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Thursday, 31 August 2006 07:58

Iraq Weapons Inspector: Government Covered Up My Report Concluding No WMD, Flawed Approach

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Conclusions that the U.S.-led inspections of pre-war Iraq were "fundamentally flawed" were covered up, according to a world-renowned Australian chemical weapons expert who was part of the team. Dr. John Gee claimed yesterday that his six-page letter of resignation from the Iraq Survey Group (ISG) in March 2004 detailing the problems was suppressed by Australian Foreign Minister Alexander Downer.

"The advice I gave the Government was that there was no WMD in Iraq, and I had lost confidence in the process that was being carried out in Iraq by the Iraq Survey Group," Gee said in a radio interview yesterday. "It didn't seem to me to be an intellectually honest process."

"I think it was just preconceived in Washington that there was WMD there, but they never stepped back to look at the whole process and say, is there WMD there? Had they done that, they might have got a different answer."

In his letter, Gee wrote that the Iraq Survey Group was "run by the CIA to protect the CIA" by trying to justify its initial assessment. "I now believe that there are no WMD in Iraq and that while the ISG has found a number of research activities . . . it has found no evidence so far on ongoing WMD programs of the type I had assumed would be there."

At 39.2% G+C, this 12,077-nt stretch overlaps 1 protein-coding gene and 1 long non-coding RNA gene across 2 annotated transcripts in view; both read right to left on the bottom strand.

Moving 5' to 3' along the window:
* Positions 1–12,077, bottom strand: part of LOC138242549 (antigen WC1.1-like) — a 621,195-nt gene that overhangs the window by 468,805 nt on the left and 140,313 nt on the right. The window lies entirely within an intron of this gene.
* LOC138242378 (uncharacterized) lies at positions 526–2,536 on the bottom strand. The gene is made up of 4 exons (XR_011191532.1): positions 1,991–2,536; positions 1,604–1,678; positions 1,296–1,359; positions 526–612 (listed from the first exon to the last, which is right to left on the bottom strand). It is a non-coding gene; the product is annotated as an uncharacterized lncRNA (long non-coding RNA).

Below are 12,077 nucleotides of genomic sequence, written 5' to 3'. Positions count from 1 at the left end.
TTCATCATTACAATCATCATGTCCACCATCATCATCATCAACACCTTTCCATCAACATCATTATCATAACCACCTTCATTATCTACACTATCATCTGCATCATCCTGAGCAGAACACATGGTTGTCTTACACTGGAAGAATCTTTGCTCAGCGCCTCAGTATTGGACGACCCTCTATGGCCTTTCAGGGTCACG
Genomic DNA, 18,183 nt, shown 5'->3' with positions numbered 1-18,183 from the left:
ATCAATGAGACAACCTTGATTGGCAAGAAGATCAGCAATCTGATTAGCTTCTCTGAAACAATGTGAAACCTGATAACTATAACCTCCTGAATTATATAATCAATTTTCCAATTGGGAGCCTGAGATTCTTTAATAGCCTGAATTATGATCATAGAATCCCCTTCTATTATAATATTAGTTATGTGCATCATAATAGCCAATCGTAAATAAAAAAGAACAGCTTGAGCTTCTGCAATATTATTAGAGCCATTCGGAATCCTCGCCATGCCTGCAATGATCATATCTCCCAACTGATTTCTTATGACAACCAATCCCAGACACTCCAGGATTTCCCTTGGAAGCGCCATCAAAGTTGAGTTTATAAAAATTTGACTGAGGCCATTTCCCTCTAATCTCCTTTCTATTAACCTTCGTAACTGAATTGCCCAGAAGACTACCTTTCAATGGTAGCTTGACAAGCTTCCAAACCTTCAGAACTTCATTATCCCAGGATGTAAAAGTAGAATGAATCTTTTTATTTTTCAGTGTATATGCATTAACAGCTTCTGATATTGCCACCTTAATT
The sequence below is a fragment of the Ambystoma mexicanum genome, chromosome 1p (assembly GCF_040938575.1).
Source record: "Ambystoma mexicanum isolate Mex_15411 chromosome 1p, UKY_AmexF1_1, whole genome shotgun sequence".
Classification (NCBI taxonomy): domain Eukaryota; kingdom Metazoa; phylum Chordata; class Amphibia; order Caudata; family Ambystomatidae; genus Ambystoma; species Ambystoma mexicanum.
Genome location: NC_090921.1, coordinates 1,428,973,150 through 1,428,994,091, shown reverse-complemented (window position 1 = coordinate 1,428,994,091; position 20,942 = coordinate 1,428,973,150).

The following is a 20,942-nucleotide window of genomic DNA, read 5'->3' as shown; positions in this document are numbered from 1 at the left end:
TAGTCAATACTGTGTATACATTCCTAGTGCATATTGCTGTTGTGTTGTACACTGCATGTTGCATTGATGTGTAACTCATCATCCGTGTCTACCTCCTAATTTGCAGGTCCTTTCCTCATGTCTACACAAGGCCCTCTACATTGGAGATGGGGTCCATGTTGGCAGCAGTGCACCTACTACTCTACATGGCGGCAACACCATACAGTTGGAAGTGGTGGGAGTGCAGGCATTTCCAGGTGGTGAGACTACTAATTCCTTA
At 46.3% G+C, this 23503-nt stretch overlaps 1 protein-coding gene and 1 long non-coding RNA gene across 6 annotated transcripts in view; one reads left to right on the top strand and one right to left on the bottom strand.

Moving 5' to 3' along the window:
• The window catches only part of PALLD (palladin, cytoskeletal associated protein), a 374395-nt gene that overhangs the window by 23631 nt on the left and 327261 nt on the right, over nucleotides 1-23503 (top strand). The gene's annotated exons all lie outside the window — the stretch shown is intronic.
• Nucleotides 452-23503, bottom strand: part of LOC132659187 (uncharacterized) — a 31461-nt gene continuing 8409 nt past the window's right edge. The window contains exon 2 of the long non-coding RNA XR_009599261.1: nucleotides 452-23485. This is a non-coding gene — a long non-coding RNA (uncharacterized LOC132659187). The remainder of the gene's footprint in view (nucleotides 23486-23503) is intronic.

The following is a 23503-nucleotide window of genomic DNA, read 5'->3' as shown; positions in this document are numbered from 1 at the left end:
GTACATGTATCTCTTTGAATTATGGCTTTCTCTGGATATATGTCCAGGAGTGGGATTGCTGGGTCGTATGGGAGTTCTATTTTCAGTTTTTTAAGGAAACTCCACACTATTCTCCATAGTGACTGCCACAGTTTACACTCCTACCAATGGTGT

"I have concluded," Gee added, "that the process here is fundamentally flawed and that there is a distinct reluctance on the part of many here and in Washington to face the facts."

If Tony Blair is George Bush's lapdog, Australian Prime Minister John Howard is his lap-puppy. The Howard Government has bent over backwards to appease Bush for years, including on Iraq. Indeed, Gee's claims suggest Howard was complicit with Bush's war despite his now confirmed knowledge that Saddam did not have WMD.

Kevin Rudd, a leader of Australia's liberal opposition party, said the government "didn't want that message to get out to the Australian public before the 2004 federal elections. That's where this thing stinks. Mr. Downer has put politics first and Australia's national security interests last."

Though initially denying he even received Gee's letter, Downer acknowledged today having read it but maintains he did not order it to be concealed.